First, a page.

Hands-on, head up, and all heart.
Brian’s work on the pipes and pumps of a treatment plant keep millions of gallons of water moving. Just like him.
Brian Bunjevac is a man who can’t sit still.
“When I go home from here, I’ll take a shower, eat dinner, and then head right out to the garage to work on my Harleys or tear apart a lawnmower,” he said. “I go to bed at midnight and get up at 4:30 a.m., even on the weekends. I like to stay busy! I don’t watch TV. In winter, I’ll snowplow a path in the back yard for my dog so he can run around.”
Bunjevac is a Utility Maintenance Technician and 18-year employee at our Easterly treatment plant in Cleveland. He grew up in nearby Garfield Heights. “I was always fiddling around in my parents’ garage, tearing stuff apart and figuring out how to put it back together,” he said. “I’ve been working on cars for 40 years.”
Prior to joining the Sewer District, Bunjevac worked at a metal processing company. “I learned every aspect of the plant, ran the furnaces and the cranes,” he said. He had moved into a supervisor position with a crew of 35 people when the company went out of business. “My wife and I had just bought a house,” he recalled. He took a job as a corrections officer, but soon learned about opportunities at the Sewer District from a cousin who worked here.
From his first day at Easterly, Brian’s main area of expertise has been the plant’s Primary Settling Tanks. “I’ve seen everything that could possibly go wrong with them,” he said. “No matter what we do, they’re going to break, which is unfortunate because redoing a whole tank is a lot of work. But I enjoy it.”
“Brian and I work well together,” said Plant Maintenance Manager Wayne Messer. “I rely on him. He helped me along when I came to the Sewer District ten years ago.”
Making repairs on equipment that dates back to the 1930s poses challenges, including replacing heavy machinery in spaces that weren’t designed for easy access. “Since this plant is so old, we’re always trying to figure out how to pull something out of cramped spaces,” Bunjevac said. When basement flooding damaged two electric motors, he drilled holes through the concrete floor and fed chains through the holes to lift and maneuver the new 700-pound motors into place. “I just visualize what I want to do and I do it,” he said. “If I come up with something, Wayne says ‘go ahead’ because he knows it’s going to work. He trusts us to keep this place running.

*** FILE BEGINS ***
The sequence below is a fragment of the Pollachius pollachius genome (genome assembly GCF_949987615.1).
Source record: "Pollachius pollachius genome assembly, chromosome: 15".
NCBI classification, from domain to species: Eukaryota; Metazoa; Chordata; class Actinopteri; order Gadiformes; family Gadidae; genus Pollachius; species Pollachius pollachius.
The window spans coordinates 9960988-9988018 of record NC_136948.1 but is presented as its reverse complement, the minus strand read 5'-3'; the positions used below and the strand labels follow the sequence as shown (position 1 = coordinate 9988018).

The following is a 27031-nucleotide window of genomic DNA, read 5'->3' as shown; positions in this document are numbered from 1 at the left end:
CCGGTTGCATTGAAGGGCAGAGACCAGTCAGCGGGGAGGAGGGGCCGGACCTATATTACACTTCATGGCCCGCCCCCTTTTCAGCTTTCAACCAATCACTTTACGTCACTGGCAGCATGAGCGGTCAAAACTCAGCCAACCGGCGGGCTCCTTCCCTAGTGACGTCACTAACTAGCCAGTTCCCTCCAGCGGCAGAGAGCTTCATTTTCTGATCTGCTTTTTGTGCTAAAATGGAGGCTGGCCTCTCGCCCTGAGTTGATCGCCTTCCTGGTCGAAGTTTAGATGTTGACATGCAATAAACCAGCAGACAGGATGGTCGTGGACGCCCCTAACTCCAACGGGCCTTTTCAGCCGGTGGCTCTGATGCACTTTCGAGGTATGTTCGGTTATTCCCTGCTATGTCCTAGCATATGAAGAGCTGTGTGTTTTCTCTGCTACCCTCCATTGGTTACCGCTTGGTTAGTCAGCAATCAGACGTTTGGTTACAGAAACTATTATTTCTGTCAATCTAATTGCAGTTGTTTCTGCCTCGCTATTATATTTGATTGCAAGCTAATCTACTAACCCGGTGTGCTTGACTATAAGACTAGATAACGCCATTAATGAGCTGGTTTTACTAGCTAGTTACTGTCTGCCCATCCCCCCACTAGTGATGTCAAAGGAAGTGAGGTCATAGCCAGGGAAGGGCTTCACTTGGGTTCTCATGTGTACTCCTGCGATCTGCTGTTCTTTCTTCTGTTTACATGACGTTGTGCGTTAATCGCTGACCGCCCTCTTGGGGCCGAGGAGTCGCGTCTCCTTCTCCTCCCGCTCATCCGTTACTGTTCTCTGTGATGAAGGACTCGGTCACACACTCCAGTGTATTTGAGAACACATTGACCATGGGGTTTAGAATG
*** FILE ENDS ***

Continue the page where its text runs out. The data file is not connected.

The “go-to guy” at Easterly, Bunjevac has worked there the longest out of all the plant’s maintenance staff. One project he’s proud of is an upgrade to the plant’s grease-processing system.
“Before, I was coming out here twice a week to pull the grinders out, bring them to the shop, clean them, and put them back in service,” Bunjevac said. His solution was to eliminate a 50-foot tangle of pipe and replace the six old grinders with two new, more powerful units. “These things will chew up anything that comes through here,” Messer said. “We haven’t had a problem since,” added Bunjevac.
As the Sewer District looks to the future, its award-winning service to Northeast Ohio and Lake Erie will still largely depend on the people caring for the equipment — and each other. “I have an old-school work ethic. I’m here to make things easier, not only for me, but for the younger guys down the road,” says Bunjevac. “It used to take us six hours to drain and put new oil in these gearboxes,” he said. “I’d get so mad!” With a supply of 2-inch pipe and some shutoff valves, he built a more efficient piping assembly. “Two days later I had it done. Now the pumps only take 15 minutes to drain and 25 to fill back up.”
Bunjevac has straightforward advice for anyone starting out in treatment-plant maintenance. “You always want to be safe in what you do, and mindful of your surroundings,” he said. “The hydraulic lines on a tow motor can burst. I don’t care if it’s brand new. Things happen.”
Taking pride in one’s work is also important to Bunjevac. “If it looks better than it did before you started the project, you can be proud of that, and that shows that you’re a certain kind of person,” he said. He noted the importance of having respect for others and the value of working with people you like. “We have fun,” he said of his coworkers. “If someone needs a hand with something, we’ll even go over to each other’s homes and help out.”
Bunjevac admits that it may soon be time for him to consider retirement, especially given a nagging shoulder injury. But, he said, that time hasn’t come just yet. “What can I say? I enjoy it here.”
Story by Mike Uva.